For an additional stop, it might be worth taking a zero here or there – possibly at Evolution Basin or a small detour to Vermilion Valley Resort. VVR is a hiker favorite for a rest, but it’s only a day or two past MTR. So many options!
Seem like shortly after the 7th of January, the frenzy for permits started and now all the permits from the start of the season have gone and each day you have to be online just before 7 am PST to make sure you can grab a spot. No doubt some will free up later on.
Yosemite SOBO Lottery
In addition to the NOBO permit, I also put in for the lottery out of Yosemite. This is the more typical JMT route, starting in Yosemite Valley and finishing on Whitney, and then exiting through Whitney Portal. The SOBO permit is a little more complex. Firstly it is a lottery and by all accounts very oversubscribed. Secondly, it’s a little more complicated as there are five available trailheads. I don’t expect to get a SOBO permit and if I do it will be a hard decision which way to go. I have got quite excited by the prospect of going north! To try your luck at the SOBO permits go to the JMT lottery website. Currently, I’m getting the rejection emails every day. I wouldn’t recommend relying on this SOBO permit for your JMT planning!
Just remember that if you end up with more permits than you need, cancel the ones you don’t want – this is good etiquette so that others have an opportunity to use them.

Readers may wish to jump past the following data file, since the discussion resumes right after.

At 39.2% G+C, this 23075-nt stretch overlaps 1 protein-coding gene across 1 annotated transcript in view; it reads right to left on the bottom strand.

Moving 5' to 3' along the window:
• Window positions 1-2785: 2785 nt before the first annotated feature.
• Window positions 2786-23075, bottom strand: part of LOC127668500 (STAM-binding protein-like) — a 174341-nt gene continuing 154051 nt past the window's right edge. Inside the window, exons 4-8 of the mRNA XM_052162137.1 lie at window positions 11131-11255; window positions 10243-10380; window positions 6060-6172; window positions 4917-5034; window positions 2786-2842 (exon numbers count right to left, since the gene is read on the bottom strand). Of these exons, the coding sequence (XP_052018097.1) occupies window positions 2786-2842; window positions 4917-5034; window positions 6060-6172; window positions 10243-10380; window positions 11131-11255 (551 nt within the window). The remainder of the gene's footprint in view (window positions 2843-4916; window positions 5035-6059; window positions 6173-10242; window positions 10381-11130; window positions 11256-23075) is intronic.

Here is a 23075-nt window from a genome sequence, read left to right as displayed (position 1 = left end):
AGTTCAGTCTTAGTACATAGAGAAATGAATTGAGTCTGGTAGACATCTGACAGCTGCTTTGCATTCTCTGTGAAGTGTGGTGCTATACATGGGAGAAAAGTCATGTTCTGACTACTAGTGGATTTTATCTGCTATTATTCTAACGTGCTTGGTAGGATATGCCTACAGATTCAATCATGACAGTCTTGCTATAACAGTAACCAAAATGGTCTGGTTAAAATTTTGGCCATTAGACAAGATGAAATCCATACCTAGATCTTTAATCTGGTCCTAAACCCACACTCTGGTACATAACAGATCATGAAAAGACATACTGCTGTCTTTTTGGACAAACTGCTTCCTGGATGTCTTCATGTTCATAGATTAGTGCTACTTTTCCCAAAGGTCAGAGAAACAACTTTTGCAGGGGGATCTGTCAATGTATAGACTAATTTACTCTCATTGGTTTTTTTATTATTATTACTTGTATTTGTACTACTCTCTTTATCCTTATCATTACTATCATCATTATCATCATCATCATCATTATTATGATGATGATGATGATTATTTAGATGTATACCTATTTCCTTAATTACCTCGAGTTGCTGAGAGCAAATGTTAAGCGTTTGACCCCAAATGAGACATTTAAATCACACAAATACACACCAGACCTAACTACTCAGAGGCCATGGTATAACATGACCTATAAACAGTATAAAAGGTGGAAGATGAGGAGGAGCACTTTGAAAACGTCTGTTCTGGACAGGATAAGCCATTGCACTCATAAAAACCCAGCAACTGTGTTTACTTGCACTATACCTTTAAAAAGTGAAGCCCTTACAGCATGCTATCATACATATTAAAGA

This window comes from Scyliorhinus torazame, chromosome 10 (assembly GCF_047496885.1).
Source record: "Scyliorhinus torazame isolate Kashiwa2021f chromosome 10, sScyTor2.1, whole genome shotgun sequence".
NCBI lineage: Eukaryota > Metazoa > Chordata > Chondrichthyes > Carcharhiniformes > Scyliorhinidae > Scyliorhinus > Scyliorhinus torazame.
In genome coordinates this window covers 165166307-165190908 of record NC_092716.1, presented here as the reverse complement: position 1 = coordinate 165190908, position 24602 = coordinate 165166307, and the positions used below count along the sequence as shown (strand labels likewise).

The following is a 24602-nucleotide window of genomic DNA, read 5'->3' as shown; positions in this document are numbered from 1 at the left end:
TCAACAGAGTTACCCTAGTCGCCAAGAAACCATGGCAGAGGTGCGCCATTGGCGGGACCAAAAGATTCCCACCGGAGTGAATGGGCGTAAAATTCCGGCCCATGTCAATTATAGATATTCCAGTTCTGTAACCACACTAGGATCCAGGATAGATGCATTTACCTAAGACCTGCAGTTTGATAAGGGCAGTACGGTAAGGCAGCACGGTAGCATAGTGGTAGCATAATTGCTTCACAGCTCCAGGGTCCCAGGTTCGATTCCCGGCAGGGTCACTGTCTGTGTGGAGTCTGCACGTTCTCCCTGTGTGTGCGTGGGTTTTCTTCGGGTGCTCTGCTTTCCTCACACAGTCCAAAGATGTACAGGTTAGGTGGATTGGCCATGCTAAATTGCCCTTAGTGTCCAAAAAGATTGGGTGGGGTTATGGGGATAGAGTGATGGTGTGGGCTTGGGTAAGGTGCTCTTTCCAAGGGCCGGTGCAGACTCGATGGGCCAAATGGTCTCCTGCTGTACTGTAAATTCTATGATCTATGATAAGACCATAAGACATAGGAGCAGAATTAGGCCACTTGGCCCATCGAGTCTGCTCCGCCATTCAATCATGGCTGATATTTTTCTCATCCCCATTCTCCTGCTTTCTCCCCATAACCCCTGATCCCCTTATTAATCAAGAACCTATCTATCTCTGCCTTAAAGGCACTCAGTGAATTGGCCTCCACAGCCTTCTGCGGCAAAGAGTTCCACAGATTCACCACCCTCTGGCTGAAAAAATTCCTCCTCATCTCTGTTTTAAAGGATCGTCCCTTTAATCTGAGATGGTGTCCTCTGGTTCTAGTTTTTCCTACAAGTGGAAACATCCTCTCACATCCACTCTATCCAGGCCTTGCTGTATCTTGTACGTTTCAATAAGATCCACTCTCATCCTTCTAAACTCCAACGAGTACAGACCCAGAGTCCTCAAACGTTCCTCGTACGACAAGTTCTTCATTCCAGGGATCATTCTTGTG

Having got the NOBO permit – I decided to make some JMT Planning for travel as well. To get to Horseshoe Meadows is a bit of a challenge – the nearest town is Lone Pine. There are two possible routes from Portland that make sense – either fly into Reno and travel south down 395 or fly into Burbank and come across through Lancaster. There is pretty decent public transport from both airports. For details see the resources at the end of the post.
I decided to book tickers to Reno (luckily I have enough Airmiles for this trip) and from Reno, I can take ESTA directly to Lone Pine. It’s a bit of a long time on a bus – around 6 hours – but it’s direct and the times work out fairly well. I’ll reserve the bus tickers later.
In Lone Pine, I booked one room at a hotel for one night. This will give us a little time to go shopping, get supplies, especially butane, and a little bit of relaxation. Then to get from Lone Pine to Horseshoe Meadows is a little bit trickier. It’s certainly possible to hitch – but Paul at East Side Sierra Shuttle comes highly recommended. I reserved Paul to drop us off at Horseshoe Meadows.
Costs So Far
|Hotel in Lone Pine||$150|
All of these costs are refundable except for the shuttle service, which is not refundable but can be rescheduled. This should work ok if I change the date or the trailhead.
All this seems pretty cheap for a 3-week vacation!
What’s Left for the remainder of JMT Planning
I feel like this covers the majority of the major JMT planning. I haven’t worked out the return route from Yosemite and may either fly back from Reno or be lucky and have my wife pick me up!
Additionally, the resupply bucket is critical but plenty of time to worry about that!